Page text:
Lisa
Diagnosed Jan 2010; Stage IIa, grade 2, 3.2cm in rt. breast, no nodes and BRCA-. 4 cycles Carbo/Gemzar 3/10; Lump 6/10; 2 cycles carbo/gem after surgery 8/10; 35 Rads finished 12/1/10. NED.
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Hi Lisa, LOVE your forum name! Thanks for the support. I understand your decision, too. I am in no position to know what anyone should do, so I support everyone's individual choices.

For myself, I'm a skeptic. Most test results suggest that chemo is the solution for TN, because TN responds so well to it. I wonder if it responds so well because some TN cases didn't need it. The oncologists told me that TN is always aggressive which means it must always have the most aggressive treatment - probably not true.

I found my lump before Christmas - maybe early Nov. It felt much like a cyst I had many years ago, so I never believed at all that this was going to be a problem. I told my GP at my annual physical - Jan 21 - and he thought it felt like a cyst, too. Started with mammo in early Feb - then the horse race began.

My point is that from the time I found the lump until the partial mastectomy (5-6 months), I felt no change in size. In fact, the official reports from the breast ultrasound through to the surgery (about 2 months), showed no change whatsoever. So, mine was probably not all that aggressive after all.

I hope for the best outcome. I hope I'm already cancer-free. I think cutting the cancer out and then slamming the area with radiation are the best bets. Beyond that, I'm changing my diet for the better. And, the rest is up to fate.
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Post Options Post Options   Thanks (0) Thanks(0)   Quote TriplePositiveGirl Quote  Post ReplyReply Direct Link To This Post Posted: Jun 05 2013 at 6:29pm
Linda,

You are right about FATE. I have made some changes to my lifestyle habits, but I was already in decent physical shape before my diagnosis, so I am not sure what more I can do to prevent recurrence. I do take more supplements than I did prior diagnosis, especially vitamin D3. 

It certainly would be nice to know what causes this type of cancer, but I'm afraid that will never be. I am now approaching 3 years since my surgery date, and so far so good. I hate worrying about it, but the worry never truly goes away. I wish you all the best and good health and NED forever!
Lisa
Diagnosed Jan 2010; Stage IIa, grade 2, 3.2cm in rt. breast, no nodes and BRCA-. 4 cycles Carbo/Gemzar 3/10; Lump 6/10; 2 cycles carbo/gem after surgery 8/10; 35 Rads finished 12/1/10. NED.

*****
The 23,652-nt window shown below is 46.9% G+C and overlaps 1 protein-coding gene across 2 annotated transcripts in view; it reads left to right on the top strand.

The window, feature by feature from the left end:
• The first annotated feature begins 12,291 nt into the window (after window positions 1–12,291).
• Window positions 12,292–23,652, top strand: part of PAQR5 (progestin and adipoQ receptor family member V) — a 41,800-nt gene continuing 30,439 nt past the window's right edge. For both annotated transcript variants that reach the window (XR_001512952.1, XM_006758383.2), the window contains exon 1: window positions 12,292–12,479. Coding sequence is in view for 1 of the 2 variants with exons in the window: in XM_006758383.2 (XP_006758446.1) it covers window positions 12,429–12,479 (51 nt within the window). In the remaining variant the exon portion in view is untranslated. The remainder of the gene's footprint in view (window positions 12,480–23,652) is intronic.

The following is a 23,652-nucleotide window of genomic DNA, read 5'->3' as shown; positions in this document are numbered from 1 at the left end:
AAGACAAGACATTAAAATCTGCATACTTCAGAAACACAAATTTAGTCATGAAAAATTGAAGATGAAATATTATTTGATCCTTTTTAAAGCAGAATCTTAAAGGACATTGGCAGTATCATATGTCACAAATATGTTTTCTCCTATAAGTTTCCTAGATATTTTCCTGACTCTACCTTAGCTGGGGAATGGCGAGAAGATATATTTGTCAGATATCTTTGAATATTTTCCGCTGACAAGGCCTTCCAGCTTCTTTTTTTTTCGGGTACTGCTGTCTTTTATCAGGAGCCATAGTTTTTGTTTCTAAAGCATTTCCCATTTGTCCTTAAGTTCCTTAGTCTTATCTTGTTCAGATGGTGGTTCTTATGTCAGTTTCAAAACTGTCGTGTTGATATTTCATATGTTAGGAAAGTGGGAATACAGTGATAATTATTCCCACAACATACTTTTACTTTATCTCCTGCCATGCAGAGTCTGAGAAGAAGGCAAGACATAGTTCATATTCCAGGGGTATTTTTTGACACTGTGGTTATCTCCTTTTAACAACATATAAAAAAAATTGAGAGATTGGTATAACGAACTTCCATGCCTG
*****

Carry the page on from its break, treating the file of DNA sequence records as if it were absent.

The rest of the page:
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Thank you so much for your good wishes.
 
Frankly, I'm in horrible physical shape so there's lots I can do there. If I'm being very honest with myself, I'm also in horrible mental shape. I get angry too fast and stay angry too long. I put everybody else, including my employees & employer, first. I don't do exercise, I eat what's on hand. I don't take the time to get enough sleep. I have spent too many years volunteering to stand at the back of the line. I've put myself last in my own life.
 
Bottom line, I did not plan for a long, healthy, successful life. I mean human success, not career success. I have career success because I put in the time and do a little on that objective every single day.
 
I should not have the slightest surprise that my long-ignored body failed to fight back. Why should it have? Now I have to redirect my focus to myself (in a good way) and get truly healthy - body, mind and soul.
 
The challenge before me is both terrifying and exhilarating. I hope I have the courage to make all those changes, and the strength to stand up to all the people who'd like things to stay just the way they have always been.
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Post Options Post Options   Thanks (0) Thanks(0)   Quote Linda2907 Quote  Post ReplyReply Direct Link To This Post Posted: Jun 06 2013 at 9:08am
It certainly would be nice to know what causes this type of cancer, but I'm afraid that will never be.
It WILL be. The triple negative diagnoses is a temporary identification. They will learn more, it may take a while, but they'll do it. They'll chip away at it, until they know what it is. It may turn out to be 3 or 10 different cancers - each with real names and specialized treatments.
 
I said to the 1st chemo oncologist: imagine I've given you a paper and a pencil. Now, draw an animal. Theses are the parameters: it doesn't fly like a bird, it's not as big as an elephant, it doesn't have a bushy tail like a squirrel. Now, GO.
 
He laughed, then I said OK. Let's give you something we do know: it's a mammal. I asked him, will you draw a woman? a man? a chimp? could it be dolphin? He nodded and agreed that they know almost nothing about this disease except what it is not.
 
It won't be soon enough to do you or me any good, but they will find out what it is and not just identify it by what it is not.
 
I hope you are truly cured, not just 'no evidence of disease'. Which is another 'identification by what it is not'. I just know lawyers must be involved in naming these things.
 
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Post Options Post Options   Thanks (0) Thanks(0)   Quote TriplePositiveGirl Quote  Post ReplyReply Direct Link To This Post Posted: Jun 06 2013 at 12:50pm
Hi Linda!